Afterall, Geena Davis is Thelma! She’s the player who taught a generation of impressionable young minds that there’s no crying in baseball! And, it was she who also suggested that learning how to throw your voice is a greatly entertaining way to fool your friends and have great fun at parties.
But focusing AWFJ’s Spotlight on Davis at this time is a particularly fitting tribute to the Oscar-winning actress, coming as it does on the heels of the first annual Bentonville Film Festival. What does that have to do with Davis? Read on…
From her film debut in Sydney Pollack’s Tootsie to her starring role in the short-lived but critically acclaimed ABC drama Commander in Chief — for which she won a Golden Globe and was nominated for an Emmy — Geena Davis has certainly packed in a bevy of very memorable portrayals of strong women’s roles in beloved movies.
It’s safe to say that your choice of a favorite Geena Davis movie is says a lot about you. I’m a genre geek, so Beetlejuice is my poison of choice. For others, it’s Thelma & Louise, The Fly, or A League of Their Own. I even have a friend or two who stand up passionately in support of 1995’s critically panned pirate adventure Cutthroat Island, one of her two collaborations with then-husband Renny Harlin. (You can say what you want, but pre-teen me loved the hell out of any movie with a female pirate.)
After Commander in Chief’s untimely cancellation in 2006, Davis acted more sporadically, popping up in Lake Bell’s In a World… and lending her talents to various TV shows, including a 12-episode run on Grey’s Anatomy. But she hasn’t exactly been cooling her heels and living off royalties…
Currently, much of Davis’ time is devoted to promoting diversity in the entertainment industry — not surprisingly, a beloved cause of many of us at AWFJ.
In 2007, she founded the Geena Davis Institute on Gender in Media, a research-based organization that studies how females are represented in entertainment, both behind and in front of the camera.
Davis has become an outspoken advocate against Hollywood’s insidious sexism problems. Last year, she wrote a guest column for The Hollywood Reporter in which she recalls her growing awareness of the lack of representation for females, particularly in family entertainment, where there is only one speaking female character for every three males.
“We are in effect enculturating kids from the very beginning to see women and girls as not taking up half of the space. Couldn’t it be that the percentage of women in leadership positions in many areas of society — Congress, law partners, Fortune 500 board members, military officers, tenured professors and many more — stall out at around 17 percent because that’s the ratio we’ve come to see as the norm?,” she wrote.
In an interview earlier this year for Film Journal International, Davis told me: “This is a creative industry, and you have to have your artistic license, when it comes to creating characters. But what I always say when I’m visiting studios is, ‘Maybe, for certain characters, it’s going to turn out even more creative to have them be someone besides a white male, because now, whoever it is, they’re very un-stereotyped. They’re easy fixes in many cases.”
Raising awareness about the lack of equal opportunity and representation in Hollywood, though, wasn’t enough for Davis. Last month saw the arrival onto the scene of the first annual Bentonville Film Festival, an event co-founded by Davis and ARC Entertainment CEO Trevor Drinkwater with the express purpose of supporting and promoting films with a diverse cast and/or crew.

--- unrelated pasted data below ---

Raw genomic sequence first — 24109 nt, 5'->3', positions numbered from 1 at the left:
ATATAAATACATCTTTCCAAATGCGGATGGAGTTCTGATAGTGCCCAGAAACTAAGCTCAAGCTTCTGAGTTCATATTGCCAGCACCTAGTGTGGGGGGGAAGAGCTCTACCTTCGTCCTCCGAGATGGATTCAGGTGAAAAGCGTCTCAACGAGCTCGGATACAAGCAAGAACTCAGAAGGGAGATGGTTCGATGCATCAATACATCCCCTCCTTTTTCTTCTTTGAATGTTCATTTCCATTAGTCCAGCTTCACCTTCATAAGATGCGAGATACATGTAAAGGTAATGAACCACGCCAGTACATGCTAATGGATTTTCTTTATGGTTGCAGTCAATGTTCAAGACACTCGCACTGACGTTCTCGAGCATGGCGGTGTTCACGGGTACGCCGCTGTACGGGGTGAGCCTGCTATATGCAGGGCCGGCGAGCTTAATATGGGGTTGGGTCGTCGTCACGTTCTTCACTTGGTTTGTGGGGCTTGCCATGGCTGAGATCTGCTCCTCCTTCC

“We don’t want to just say, ‘Wouldn’t it be nice if more films had women directors and had better diversity?,’ she explains. “We want to actually impact [diversity] rather than merely point it out or celebrate when someone gets it right. We want to try and make it happen much more often.”
Davis and Drinkwater’s industry connections — and persuasive arguments — yielded a slew of high-profile sponsors, including Coca-Cola, Kraft, Wal-Mart, and AMC Theatres (which kicked in a rather lucrative prize—guaranteed theatrical distribution deal to the winners in the Audience, Jury Selection, and Best Family Film categories).
The Bentonville Film Festival was no little po-dunk festival (its host town’s lack of a movie theater aside). Among the winners were Janet Grillo’s Jack of the Red Hearts (Jury Award), Elizabeth Van Meter’s Thao’s Library (Audience Award), and Ricki Stern and Anne Sundberg’s In My Father’s House (Best Documentary).
Davis may be recovering from the pressures and stresses of co-running a festival, but she’s not slowing down in her pursuit of equal opportunity for women in film. The Geena Davis Institute on Gender In Media continues to pave the way for anyone who wants a less male-dominated Hollywood. This won’t be the last you’ll hear mention of the Bentonville brand, either; according to Drinkwater, “After our festival, we will travel around the country and hold panel discussions and symposium tours at colleges and universities around the country and really discuss the topics throughout the year.”
Why We Chose her: We applaud Geena Davis for raising awareness about how women are portrayed in film and the impact that seeing negative, objectified female characters in movies has on young women. We commend her for the work she’s doing through the Geena Davis Institute on Gender in Media and congratulate her for the success of the first annual Bentonville Film Festival.
Have a suggestion for who you think would make a good Spotlight? Email Rebecca Pahle at Rebecca.Pahle [at] gmail [dot] com.